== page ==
Seattle’s JuneBaby recently scooped up a coveted James Beard award for America’s Best New Restaurant, and its chef Edouardo Jordan bagged an award for best chef. We caught up with him to find out why his southern eatery is a must visit.
“It’s built on a mom and pop, classically done southern restaurant from a chef-driven standpoint,” said the southern-native on his 60-seat restaurant in Washington State. The place is affectionally named after his father, who was nicknamed ‘JuneBaby’ when growing up as a child in St Petersburg, Florida.
“It’s welcoming, family forward, it’s a fun environment. It’s everything you’d expect to experience when you are out with your friends and family, but you also get an education on southern food,” explained Jordan who not only has typical fried chicken and mac and cheese on the menu but more unusual southern dishes that often get forgotten about. “The reality is southern food goes deeper from a roots standpoint and uses ingredients that we rarely talk about or see, from various rice and peas to beans.” said Jordan. The chef has introduced adventurous plates like chitlins (pig intestines) and hog-maws (the muscular wall of the pig’s stomach), “you’ve got to trust it’s going to be good,” said Jordan. He also serves up a classic, and lesser-known, Brown Betty dessert (made from fruit and sweetened crumbs), plus a banana-pineapple spiced Hummingbird Cake. Southern sweets are “not just apple pies and peach cobbler,” said Jordan.
Some of Jordan’s favourite dishes include ox tails; “it’s a childhood favorite that my mom used to cook. She used to make hers in a crockpot, and we classically braise them at JuneBaby.” Jordan also highlights his catfish, “I love catfish, we cook it with grits and red sauce,” while the restaurant’s homemade pimento cheese “is one of the best pimento cheeses I’ve ever had,” said Jordan.
The restaurant uses hyper-localised produce and works with local farmers, who grow speciality heirloom ingredients, and Jordan has also introduced an 11-seat bar, serving proper southern tipples like moonshine, bourbons, whiskies and gin cocktails.
Trained at Le Cordon Bleu, and a former apprentice at The French Laundry (previously named the Best Restaurant in the World), the African American chef often finds himself in a white male-dominated world. Jordan hopes his success will inspire a new generation of people of color to pursue their dreams of cooking. “From a historical standpoint, African Americans are in the minority in the kitchens around America, we’ve never been highlighted for our talent. We’ve shared our recipes and our stories and a lot of that has been manipulated and changed, many of us were discouraged,” said Jordan. “All of a sudden the chef is the new rockstar, but most chefs in the country are white chefs. I’m glad people like me are being noticed and celebrated for the work that we are doing.”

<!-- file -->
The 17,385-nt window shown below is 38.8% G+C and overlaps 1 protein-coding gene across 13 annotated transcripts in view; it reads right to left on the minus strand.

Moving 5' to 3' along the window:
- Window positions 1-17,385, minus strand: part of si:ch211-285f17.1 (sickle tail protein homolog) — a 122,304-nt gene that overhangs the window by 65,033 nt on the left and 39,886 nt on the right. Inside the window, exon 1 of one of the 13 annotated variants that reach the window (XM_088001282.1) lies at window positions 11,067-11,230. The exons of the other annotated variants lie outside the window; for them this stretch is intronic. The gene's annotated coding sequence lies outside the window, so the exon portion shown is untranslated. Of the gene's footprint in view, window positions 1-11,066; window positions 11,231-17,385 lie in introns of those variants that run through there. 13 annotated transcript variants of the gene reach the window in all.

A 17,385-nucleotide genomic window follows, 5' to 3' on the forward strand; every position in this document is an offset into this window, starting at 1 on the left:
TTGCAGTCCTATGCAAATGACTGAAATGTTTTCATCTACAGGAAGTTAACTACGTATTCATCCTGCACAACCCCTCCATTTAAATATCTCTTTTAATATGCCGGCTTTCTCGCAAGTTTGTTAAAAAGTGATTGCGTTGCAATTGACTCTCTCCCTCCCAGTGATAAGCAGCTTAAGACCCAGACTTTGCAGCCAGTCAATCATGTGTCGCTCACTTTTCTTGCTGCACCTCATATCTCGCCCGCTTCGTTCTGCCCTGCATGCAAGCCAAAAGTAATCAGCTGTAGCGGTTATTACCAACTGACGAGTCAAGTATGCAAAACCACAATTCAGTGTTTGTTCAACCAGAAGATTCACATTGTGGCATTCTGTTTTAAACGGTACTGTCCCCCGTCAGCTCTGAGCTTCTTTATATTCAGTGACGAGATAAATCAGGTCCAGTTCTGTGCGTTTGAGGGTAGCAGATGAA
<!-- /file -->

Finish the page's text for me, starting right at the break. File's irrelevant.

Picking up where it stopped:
Despite his newfound star status, humble chef Jordan is focused on keeping his two restaurants JuneBaby and Salare Restaurant a success. “I’m not digging for a big spotlight, all I want to do is cook. I do understand my role as a leader and an inspiration so there will be some opportunities for me to speak, but for now, I’m just focusing on my two businesses. It would be sad if one of the restaurants closed years later because of a loss of focus on what got me to where I am,” said Jordan who still gets a buzz from simply creating new dishes, “I definitely get excited. Every time.” Plain and simple, if people want good southern food they should come to JuneBaby, he urged, “there’s no subtext – it’s all about having good food and hospitality.”
Visit the JuneBaby website for more info.